What's in it for Ecuador?
If Ecuador grants asylum to Edward Snowden, no doubt we’ll hear Rafael Correa being described once more as a ‘tinpot president’, ready to welcome dissidents to Ecuador’s ‘jungly bosom’. If instead Snowden ends up in Venezuela or Cuba, his would-be jailers will move even further onto their moral high ground.
Yet all these countries have understandable motives for supporting people, like Snowden and Julian Assange, who cast light on the undercover activities of the United States’ intelligence services, given the history of covert US interference in Latin America. Why should Cuba collaborate when it is still being penetrated by US agents? Why should Venezuela hand Snowden over, when the US refuses to respond to its arrest warrant for Luis Posada, who walks free in Miami despite his alleged role in blowing up a Cuban airliner? Nicolas Maduro, narrowly elected in April after the death of Hugo Chávez, is still waiting for the US to recognise his presidency, even after a recent audit of the ballot confirming the result.
During Correa’s first election campaign in 2006, the US funded ‘pro-democracy’ groups that failed to stop him winning. In 2008, Colombian troops crossed into Ecuador in pursuit of FARC guerrillas: the US backed Colombia. In 2009, the agreement allowing the US to maintain a military base at Manta in Ecuador expired: Correa said he wouldn’t renew it unless Ecuador could have a base in Miami. In September 2010, Correa survived an attempted coup by elements of the army and police with strong connections to the US. Some had been trained at the School of the Americas, which Ecuador withdrew from last year. Ecuador, unlike Bolivia, hasn’t yet expelled USAID, but Correa has warned it against fuelling opposition to his government and has a drawn up a new set of rules for it to follow if it wants to stay. And yesterday Ecuador said it would be withdrawing from the Andean Trade Preference Act.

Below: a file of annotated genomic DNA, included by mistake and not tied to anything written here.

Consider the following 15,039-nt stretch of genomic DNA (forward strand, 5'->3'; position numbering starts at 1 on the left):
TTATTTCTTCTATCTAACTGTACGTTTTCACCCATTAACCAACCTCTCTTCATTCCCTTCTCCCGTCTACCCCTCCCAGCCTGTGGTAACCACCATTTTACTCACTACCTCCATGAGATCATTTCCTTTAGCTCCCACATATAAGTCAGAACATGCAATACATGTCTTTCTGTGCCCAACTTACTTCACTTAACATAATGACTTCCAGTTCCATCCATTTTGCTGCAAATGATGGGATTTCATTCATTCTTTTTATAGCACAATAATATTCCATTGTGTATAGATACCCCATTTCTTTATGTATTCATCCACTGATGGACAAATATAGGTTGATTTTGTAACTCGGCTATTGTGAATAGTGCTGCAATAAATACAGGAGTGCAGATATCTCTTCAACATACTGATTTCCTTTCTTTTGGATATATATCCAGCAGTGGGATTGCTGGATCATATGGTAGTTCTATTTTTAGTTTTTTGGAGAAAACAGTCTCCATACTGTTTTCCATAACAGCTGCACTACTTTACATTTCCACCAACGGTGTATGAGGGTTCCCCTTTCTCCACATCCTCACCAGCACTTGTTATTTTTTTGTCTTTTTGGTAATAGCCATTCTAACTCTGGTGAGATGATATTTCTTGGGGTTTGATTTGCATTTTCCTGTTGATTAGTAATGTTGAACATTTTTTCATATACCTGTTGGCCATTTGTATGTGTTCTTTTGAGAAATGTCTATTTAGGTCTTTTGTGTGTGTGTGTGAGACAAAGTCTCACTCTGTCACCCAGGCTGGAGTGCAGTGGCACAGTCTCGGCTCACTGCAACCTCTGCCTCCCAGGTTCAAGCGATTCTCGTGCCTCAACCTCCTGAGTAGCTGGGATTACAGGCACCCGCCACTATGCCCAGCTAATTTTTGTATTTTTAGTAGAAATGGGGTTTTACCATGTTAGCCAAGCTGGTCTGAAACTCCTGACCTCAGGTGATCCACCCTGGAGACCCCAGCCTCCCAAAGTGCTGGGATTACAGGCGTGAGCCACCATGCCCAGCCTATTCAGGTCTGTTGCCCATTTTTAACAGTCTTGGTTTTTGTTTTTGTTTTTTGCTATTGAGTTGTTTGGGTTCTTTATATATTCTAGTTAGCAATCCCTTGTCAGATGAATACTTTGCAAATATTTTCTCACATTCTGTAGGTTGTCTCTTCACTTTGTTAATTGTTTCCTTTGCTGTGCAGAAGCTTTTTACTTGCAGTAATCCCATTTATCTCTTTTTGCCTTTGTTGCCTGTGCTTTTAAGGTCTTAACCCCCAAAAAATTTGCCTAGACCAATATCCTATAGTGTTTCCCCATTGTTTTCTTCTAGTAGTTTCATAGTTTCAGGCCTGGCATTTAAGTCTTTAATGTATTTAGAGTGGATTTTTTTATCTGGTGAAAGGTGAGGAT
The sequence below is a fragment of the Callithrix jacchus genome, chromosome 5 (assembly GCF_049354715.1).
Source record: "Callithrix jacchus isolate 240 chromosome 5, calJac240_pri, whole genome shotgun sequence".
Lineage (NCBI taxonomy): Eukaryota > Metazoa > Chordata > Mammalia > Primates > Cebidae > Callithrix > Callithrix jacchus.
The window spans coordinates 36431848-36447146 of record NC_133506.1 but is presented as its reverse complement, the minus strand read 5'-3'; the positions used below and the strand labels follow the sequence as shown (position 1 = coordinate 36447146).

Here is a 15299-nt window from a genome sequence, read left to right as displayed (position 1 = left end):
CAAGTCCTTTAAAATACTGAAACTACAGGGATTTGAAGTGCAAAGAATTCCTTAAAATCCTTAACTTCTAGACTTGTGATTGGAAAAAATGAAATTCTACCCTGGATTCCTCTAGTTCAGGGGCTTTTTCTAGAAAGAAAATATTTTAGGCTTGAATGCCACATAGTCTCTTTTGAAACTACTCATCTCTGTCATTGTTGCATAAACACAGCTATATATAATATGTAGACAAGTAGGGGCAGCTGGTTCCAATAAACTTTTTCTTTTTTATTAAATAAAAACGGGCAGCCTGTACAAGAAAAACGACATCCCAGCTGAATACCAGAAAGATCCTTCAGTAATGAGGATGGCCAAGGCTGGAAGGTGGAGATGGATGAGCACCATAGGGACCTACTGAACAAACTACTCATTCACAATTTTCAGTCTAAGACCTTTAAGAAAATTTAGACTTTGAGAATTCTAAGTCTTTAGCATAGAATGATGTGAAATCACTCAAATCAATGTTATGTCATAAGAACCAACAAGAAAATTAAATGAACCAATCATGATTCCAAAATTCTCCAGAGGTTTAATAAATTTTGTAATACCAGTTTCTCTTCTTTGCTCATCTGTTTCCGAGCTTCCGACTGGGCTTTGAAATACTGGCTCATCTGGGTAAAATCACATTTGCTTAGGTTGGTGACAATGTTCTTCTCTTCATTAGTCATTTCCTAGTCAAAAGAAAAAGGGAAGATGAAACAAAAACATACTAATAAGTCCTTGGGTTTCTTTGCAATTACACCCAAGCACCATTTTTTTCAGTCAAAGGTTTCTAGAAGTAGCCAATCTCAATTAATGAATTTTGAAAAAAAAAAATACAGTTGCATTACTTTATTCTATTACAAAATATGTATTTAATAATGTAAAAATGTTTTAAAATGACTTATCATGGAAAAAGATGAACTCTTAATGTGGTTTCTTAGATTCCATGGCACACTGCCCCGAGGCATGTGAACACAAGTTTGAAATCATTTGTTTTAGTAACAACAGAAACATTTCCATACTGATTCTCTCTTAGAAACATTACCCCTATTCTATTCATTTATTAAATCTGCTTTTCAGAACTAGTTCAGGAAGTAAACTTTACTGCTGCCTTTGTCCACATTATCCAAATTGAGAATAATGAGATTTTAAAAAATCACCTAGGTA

Still, Correa has a more diplomatic attitude towards the US than his regional partners. He charmed Hillary Clinton when she visited Ecuador as secretary of state in 2010, and has expressed his ‘personal respect for President Obama and for the positive changes he seeks to introduce’. But he also warns that ‘strong interests and powerful groups are responsible for much of US foreign policy’ and says they have been ‘historically antagonistic’ to progressive change. Ecuador has long been exploited by the US banana companies and is in dispute with Chevron over an oil spill affecting 1700 square miles of the Amazon.
It would be surprising if Correa, like other left-wing leaders in Latin America, were not keen to strengthen his claim to fill the regional leadership vacuum created by Chávez’s death. Protecting Assange and now perhaps Snowden won’t hurt his case. But that isn’t his only motive.